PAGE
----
Drug court is a perfect example of how government should take a creative, multifaceted approach to dealing with drug and alcohol abuse in the community.
The addiction problem isn’t going away, at least not anytime soon. The opioid epidemic has shown us that anyone, regardless of income or background, can fall victim to addiction and that solutions are not easy to come by.
People in law enforcement and in social services are fond of saying that government can’t arrest its way out of the problem. But in the case of drug court, help begins with an arrest. Some people who committed drug-related offenses are eligible for the program, which trades lesser or reduced jail time for good behavior.
The idea is that early, continuous, intense and well-supervised treatment can reduce recidivism rates and, ultimately, save lives.
Island County law-and-justice officials have been running adult and juvenile drug courts for years and have had success, individual by individual. Whidbey resident Conrad Standinger is the latest success story, having graduated last week from drug court. While he admits it wasn’t an easy process — and involved setbacks — those who know him say the change in him is remarkable.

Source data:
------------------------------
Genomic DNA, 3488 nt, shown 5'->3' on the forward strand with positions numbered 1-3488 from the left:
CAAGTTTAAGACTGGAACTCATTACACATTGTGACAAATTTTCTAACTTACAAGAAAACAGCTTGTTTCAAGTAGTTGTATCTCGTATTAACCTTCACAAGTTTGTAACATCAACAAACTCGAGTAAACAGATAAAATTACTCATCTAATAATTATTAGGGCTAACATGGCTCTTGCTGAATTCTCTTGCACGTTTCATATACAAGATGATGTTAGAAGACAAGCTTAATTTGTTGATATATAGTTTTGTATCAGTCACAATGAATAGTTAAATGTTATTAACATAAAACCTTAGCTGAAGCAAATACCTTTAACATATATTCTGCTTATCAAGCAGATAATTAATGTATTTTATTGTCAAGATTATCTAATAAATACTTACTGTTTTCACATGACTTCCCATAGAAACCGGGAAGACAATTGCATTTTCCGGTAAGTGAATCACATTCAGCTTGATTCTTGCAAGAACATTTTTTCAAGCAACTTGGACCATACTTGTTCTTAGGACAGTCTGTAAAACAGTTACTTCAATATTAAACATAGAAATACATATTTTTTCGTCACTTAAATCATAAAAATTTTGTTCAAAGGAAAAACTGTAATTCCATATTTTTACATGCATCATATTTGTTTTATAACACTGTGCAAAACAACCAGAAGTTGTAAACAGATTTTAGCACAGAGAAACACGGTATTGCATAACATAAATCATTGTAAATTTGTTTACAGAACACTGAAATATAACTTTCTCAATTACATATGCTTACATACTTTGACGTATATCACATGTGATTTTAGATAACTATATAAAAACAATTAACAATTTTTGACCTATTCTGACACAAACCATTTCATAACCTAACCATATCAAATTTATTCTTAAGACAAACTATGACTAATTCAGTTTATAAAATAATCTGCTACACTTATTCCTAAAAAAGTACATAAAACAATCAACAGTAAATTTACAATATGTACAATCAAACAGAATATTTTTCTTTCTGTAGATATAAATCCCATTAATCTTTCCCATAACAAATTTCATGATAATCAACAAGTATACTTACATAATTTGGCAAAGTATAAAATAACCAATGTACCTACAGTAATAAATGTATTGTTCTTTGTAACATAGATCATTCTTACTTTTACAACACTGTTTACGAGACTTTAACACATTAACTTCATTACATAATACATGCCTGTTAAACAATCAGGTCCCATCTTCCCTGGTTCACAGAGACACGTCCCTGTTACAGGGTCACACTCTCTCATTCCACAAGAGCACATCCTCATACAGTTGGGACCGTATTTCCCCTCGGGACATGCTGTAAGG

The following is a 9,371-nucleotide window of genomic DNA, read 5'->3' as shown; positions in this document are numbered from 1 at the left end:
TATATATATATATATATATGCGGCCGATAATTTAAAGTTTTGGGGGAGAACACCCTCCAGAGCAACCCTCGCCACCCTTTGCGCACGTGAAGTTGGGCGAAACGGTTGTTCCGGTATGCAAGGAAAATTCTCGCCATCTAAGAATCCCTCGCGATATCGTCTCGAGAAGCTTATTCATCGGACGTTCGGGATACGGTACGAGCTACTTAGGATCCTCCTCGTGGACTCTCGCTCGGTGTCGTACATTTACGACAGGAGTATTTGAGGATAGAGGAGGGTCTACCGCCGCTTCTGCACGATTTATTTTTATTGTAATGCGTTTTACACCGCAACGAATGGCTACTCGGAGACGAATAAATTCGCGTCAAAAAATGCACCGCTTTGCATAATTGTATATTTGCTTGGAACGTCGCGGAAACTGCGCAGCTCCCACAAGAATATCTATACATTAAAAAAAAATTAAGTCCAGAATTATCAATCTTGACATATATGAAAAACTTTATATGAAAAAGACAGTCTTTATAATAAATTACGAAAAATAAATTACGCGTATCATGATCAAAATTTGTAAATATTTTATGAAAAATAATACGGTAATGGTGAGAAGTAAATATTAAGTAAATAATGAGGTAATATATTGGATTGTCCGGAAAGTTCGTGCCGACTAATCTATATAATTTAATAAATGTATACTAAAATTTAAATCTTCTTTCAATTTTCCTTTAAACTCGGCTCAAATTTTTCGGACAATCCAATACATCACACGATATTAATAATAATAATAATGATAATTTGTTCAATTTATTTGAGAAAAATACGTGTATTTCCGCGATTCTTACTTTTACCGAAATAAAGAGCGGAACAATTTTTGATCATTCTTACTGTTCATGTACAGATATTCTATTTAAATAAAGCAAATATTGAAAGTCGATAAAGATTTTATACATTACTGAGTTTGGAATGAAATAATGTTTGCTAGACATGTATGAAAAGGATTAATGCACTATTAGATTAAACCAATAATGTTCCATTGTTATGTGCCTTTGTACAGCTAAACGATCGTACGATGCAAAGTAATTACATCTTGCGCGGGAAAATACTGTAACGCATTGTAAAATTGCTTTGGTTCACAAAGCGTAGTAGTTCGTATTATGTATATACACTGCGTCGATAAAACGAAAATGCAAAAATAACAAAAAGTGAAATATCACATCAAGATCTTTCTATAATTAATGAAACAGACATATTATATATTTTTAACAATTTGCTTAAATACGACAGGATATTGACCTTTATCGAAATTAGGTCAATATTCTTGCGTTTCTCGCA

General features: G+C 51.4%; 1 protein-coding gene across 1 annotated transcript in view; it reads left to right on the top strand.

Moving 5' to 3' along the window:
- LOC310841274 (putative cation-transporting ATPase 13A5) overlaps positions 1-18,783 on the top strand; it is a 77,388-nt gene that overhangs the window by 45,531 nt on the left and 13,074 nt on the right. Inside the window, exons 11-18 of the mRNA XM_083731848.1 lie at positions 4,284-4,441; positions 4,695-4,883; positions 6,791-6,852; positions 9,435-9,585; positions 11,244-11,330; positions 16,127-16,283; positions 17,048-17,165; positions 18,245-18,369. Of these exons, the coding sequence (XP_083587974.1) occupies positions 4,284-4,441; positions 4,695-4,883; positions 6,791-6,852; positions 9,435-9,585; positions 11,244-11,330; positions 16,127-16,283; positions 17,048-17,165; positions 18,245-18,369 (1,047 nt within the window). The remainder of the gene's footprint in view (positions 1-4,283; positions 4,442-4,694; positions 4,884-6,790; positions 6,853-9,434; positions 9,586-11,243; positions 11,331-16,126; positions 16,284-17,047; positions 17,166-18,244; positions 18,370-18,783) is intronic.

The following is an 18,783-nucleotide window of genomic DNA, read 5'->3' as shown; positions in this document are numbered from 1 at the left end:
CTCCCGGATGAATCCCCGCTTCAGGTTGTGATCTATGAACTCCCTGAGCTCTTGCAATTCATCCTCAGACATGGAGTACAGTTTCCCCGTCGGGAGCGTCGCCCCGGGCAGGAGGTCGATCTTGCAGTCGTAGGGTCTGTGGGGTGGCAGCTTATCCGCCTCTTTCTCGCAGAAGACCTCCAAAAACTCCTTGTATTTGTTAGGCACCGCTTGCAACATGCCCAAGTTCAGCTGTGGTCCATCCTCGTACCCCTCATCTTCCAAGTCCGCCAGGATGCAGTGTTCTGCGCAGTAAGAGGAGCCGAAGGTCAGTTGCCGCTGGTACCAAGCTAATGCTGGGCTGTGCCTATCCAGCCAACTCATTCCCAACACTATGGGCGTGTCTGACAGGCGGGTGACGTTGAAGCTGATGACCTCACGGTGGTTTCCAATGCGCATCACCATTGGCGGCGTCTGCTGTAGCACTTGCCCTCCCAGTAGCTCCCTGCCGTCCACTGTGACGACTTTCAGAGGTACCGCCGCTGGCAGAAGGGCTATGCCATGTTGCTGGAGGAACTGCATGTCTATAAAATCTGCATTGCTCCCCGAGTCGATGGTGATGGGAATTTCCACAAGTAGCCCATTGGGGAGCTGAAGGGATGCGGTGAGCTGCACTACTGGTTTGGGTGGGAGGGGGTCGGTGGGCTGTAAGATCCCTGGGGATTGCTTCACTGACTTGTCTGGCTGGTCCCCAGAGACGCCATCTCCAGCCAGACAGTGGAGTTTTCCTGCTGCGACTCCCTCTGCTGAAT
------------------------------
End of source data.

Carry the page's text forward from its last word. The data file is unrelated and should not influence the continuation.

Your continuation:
The county also has an innovative program that puts together a public health nurse, a deputy and a social worker in the field to help people who are addicted to opioids.
Like drug court, the Island County jail started a program to offer medication-assisted treatment to people who suffer from opioid addiction. It may not be the answer for everyone, but it’s a tool in the fight against the problem.
One problem officials haven’t solved yet is the lack of drug and alcohol treatment on the island, which means those in treatment have to travel off the island. The drug court even provides participants with monetary assistance to help with traveling costs.
It’s a significant problem that officials need to focus on. After all, these other programs would be pointless if people can’t make it to treatment.